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January 8, 2009

Rocket casualty


Rockets fired into northern Israel Thursday wrecked plans by ELCA bishops and others to meet with some Israeli officials in Jerusalem and Tel Aviv.

Still, bishops of the ELCA and the Evangelical Lutheran Church in Canada pressed on with their visit, laying a wreath at the Israeli memorial to Holocaust victims and conferring with the Jewish state's two chief rabbis.

The rocket attack in the early hours of Thursday threw the day off course. Several high-ranking Israeli leaders, including the president and foreign minister, canceled their time with the bishop.

 Bishops talking
Outside the memorial to the dead at the Yad Vashem, ELCIC National Bishop Susan Johnson, Floyd M. Schoenhals, bishop of the ELCA Arkansas-Oklahoma Synod, ELCA Presiding Bishop Mark S. Hanson and Robert Smith of ELCA Global Mission , discuss what to do in light of rocket fire that canceled meetings with Israeli leaders.
As events settled down, private consultations with the ministers of the interior and tourism were held as planned.

After being given a special tour of the Yad Vashem memorial, Presiding Bishop Mark S. Hanson of the ELCA, National Bishop Susan C. Johnson of the ELCIC and Bishop Munib A. Younan of the Evangelical Lutheran Church in Jordan and Holy Land placed the flowers at the memorial for the 6 million Jews killed by the Nazis in World War II.

From there they held an abbreviated meeting with Israel's top rabbis, Yona Metzger of the Ashkenazi and Schlomo Amar of the Sephardi branches of Judaism.

Both rabbis devoted much of their address to explaining Israel's incursion into the Gaza strip as necessary to stop rocket attacks on civilians in the southern portion of the country.

 Bishop Hanson
ELCA Presiding Bishop Mark S. Hanson meets with rabbis Yona Metzger of the Ashkenazi and Schlomo Amar of the Sephardi branches of Judaism.

They mourned civilian deaths in Gaza, but said military leaders showed them evidence Hamas fighters were positioned in schools and other public institutions.

Hanson stressed the two North American church's "rejection of violence." He said the current conduct of the campaign by Israel raised just war theory questions, especially "proportionality and killing of innocents."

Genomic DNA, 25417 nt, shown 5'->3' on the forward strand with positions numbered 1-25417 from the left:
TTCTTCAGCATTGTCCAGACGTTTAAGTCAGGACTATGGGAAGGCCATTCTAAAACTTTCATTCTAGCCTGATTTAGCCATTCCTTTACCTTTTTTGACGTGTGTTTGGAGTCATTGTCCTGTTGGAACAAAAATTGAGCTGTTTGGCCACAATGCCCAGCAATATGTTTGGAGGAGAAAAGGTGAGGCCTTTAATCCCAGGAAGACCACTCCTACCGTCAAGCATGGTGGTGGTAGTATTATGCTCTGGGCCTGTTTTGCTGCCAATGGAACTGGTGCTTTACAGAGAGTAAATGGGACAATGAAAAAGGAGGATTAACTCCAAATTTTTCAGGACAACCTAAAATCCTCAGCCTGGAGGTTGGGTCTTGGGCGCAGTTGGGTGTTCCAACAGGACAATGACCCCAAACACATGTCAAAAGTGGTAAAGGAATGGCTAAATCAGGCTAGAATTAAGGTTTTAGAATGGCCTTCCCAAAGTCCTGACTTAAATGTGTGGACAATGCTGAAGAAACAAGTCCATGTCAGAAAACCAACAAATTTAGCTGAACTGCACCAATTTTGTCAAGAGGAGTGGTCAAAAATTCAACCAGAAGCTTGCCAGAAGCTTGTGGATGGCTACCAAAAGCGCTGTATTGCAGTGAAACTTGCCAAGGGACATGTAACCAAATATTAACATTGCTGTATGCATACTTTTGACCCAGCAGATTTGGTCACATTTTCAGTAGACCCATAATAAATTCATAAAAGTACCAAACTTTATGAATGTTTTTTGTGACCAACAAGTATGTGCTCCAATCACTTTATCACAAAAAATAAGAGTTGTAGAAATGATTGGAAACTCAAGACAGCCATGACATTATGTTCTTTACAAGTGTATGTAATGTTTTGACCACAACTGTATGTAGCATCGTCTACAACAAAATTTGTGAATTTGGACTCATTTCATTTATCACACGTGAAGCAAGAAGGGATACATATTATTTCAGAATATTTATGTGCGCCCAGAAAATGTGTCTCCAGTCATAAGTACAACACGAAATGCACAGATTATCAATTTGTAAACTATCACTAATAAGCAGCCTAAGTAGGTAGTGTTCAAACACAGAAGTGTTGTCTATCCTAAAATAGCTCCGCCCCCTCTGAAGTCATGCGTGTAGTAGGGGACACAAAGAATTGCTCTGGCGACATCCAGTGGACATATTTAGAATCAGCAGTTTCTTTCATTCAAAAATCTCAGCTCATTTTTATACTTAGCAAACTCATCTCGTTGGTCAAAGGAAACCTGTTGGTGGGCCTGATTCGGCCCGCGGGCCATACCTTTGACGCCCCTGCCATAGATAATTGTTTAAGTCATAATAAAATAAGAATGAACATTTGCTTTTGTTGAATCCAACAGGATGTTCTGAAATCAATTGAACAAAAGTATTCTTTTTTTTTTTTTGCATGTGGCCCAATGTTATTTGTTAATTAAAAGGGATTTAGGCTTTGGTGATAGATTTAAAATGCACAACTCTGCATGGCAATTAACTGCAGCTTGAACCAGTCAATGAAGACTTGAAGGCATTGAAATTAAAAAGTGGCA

"If we can't have this kind of exchange," Hanson said, "... then fanatics will win."

Johnson urged the rabbis to "stay at the table" in discussions with other faiths over moral and ethical issues arising from the violence. She promised "our prayers for you at this very difficult time and our pledge of accompaniment."

Neither rabbi responded. They left immediately for another meeting.

The trip is to stress accompaniment with the Evangelical Lutheran Church in Jordan and the Holy Land, raise awareness of regional issues and boost advocacy for peace. It runs through Jan. 13.

Comments

Kathy Schuen

Kathy Schuen

Posted at 2:16 pm (U.S. Eastern) 1/11/2009

I applaud Bishop Hanson's absolute rejection of violence.  Justification for continued hostilities can be found. No doubt Palestinian religious leaders have their reasons as well.

The case for peace is made by looking into the empty faces of the dead - both civilians and soliders -  and observing the friends and families shrouded in grief which will never end.  This is the common denominator, tragedy, that everyone can understand.

 In the face of warring insanity, our church goes about its timeless work of grieving with the afflicted and sharing its resources where it can.  It advocates constantly, not for a "just" war (realizing no such thing exists), but rather a just and lasting peace. 

It's the great counterweight: Christ-with-us.  It is the best we have.  God bless the bishops.

 Kathy Schuen

 

Anne C. Stephens

Anne C. Stephens

Posted at 12:40 pm (U.S. Eastern) 1/15/2009

Some, if not all, of those among the traveling group must be aware of the Israeli organization: Rabbis' for Human Rights.  Surely it was possible to arrange some sort of meeting with those leading or invovled with this extremely important group? 

However much I may agree with what Kathy Schuen has written,  confronting the desire of those with authority to avoid and disclaim responsibility for the future that will devolve from their present actions is critical.  Rabbis' for Human Rights is clear about this reponsibility, and widely admired and supported by many Israelis.   Anne C. Stephens, NYC, EAPPI, Grp. 9

 

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